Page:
Film editing as a trade began in the late 1890s in the early days of movies. In the intervening years between then and now, anyone interested in learning about film or video editing generally attended college courses or one of several accredited film schools to learn the trade.
In his book, “The Movie and Video Editing Technique,” considered one of the best teaching and training tools for directors, Ken Dancyger highlights the history of movie editing from its origins. He talks specifically about editing great cinematographers like Alfred Hitchcock and Charlie Chaplin and Buster Keaton, and goes into detail on the fundamental principles of movie and video editing. Discusses ideas, practices, and styles and options for editors in the context of theory, history of film and video editing, and practice. He also talks about new technologies and the impact it has in terms of the art of publishing.
One of the biggest changes in movie and video editing happened with the introduction of computer editing. Hand cutting and splicing of films, as well as the more complicated, mechanical and “linear” process of video editing, became tedious and obsolete with the advent of computer editing in the early 1990s. Editing on computers it led to a whole new creativity appreciated by movie editors, as well as lower costs and much more efficiency in terms of video editing.
Whether for film or video, the editing process is done in three basic steps. These include capture, the editing process itself, and putting the product in a distributable form. During the capture phase, “shots” or images from actual images are compiled into a format from which they can be edited. During the actual editing process, the collection of shots is organized in the desired sequence and the sound is added through the “sound mix” to form a complete story. Once this has been accomplished, the film or video is finalized in the desired format, be it a high quality film or video for distribution.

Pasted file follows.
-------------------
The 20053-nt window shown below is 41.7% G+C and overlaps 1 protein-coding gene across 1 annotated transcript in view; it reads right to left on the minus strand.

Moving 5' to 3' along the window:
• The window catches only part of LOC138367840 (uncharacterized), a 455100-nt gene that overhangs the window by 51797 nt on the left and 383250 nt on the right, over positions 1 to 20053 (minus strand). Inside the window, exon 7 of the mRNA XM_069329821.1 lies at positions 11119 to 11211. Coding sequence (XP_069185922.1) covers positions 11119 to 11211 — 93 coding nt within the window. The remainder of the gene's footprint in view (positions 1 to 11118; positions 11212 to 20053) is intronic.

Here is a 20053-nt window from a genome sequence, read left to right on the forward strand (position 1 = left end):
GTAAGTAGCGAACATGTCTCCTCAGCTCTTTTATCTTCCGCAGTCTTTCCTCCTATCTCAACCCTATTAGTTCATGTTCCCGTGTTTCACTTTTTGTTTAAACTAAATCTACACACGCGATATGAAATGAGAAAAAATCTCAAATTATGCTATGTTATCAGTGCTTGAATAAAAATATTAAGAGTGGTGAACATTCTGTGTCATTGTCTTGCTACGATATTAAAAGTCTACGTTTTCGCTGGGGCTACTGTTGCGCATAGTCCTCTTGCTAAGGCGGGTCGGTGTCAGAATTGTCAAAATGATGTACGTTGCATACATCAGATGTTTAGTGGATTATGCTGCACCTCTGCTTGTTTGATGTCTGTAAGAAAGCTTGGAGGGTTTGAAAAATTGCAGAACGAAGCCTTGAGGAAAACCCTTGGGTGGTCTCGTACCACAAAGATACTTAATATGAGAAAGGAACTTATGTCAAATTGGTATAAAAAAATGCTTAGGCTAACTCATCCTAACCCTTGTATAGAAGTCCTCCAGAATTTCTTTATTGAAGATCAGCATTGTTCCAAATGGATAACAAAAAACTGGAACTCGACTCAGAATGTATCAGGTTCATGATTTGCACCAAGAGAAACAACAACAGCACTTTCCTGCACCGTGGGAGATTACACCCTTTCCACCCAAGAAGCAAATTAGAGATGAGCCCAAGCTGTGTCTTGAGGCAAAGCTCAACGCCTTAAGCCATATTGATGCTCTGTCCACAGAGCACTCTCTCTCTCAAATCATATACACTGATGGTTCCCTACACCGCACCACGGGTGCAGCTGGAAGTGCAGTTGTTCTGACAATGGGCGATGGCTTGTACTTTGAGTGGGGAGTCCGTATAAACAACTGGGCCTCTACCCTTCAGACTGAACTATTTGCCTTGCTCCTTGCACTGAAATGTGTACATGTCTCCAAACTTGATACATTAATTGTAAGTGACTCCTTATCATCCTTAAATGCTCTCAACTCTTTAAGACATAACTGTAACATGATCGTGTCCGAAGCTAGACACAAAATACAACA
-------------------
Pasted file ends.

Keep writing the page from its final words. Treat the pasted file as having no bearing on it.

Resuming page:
As technology continues to advance, the ways in which movies and videos are edited will continue to develop and progress. As it stands today, computers and user-friendly video editing software, as well as the Internet, have opened the doors to editing to make it available not just to professional movie and video editors. Now film and video students and film beginners, as well as journalists, writers, and the general public have unprecedented access to video editing tools. Various popular video editing programs make movie and video editing possible for professionals and novice editors including Avid Express Pro, Adobe Premier Pro, Sony Vegas, Final Cut Pro, and Apple Final Cut Studio 2.
With today’s technology and the advantage of personal computers, digital camera equipment, and the availability of knowledge of new and increasingly powerful software programs, almost anyone with the desire can learn to edit movies and videos, produce products commercials and even presenting movies from your home or personal studio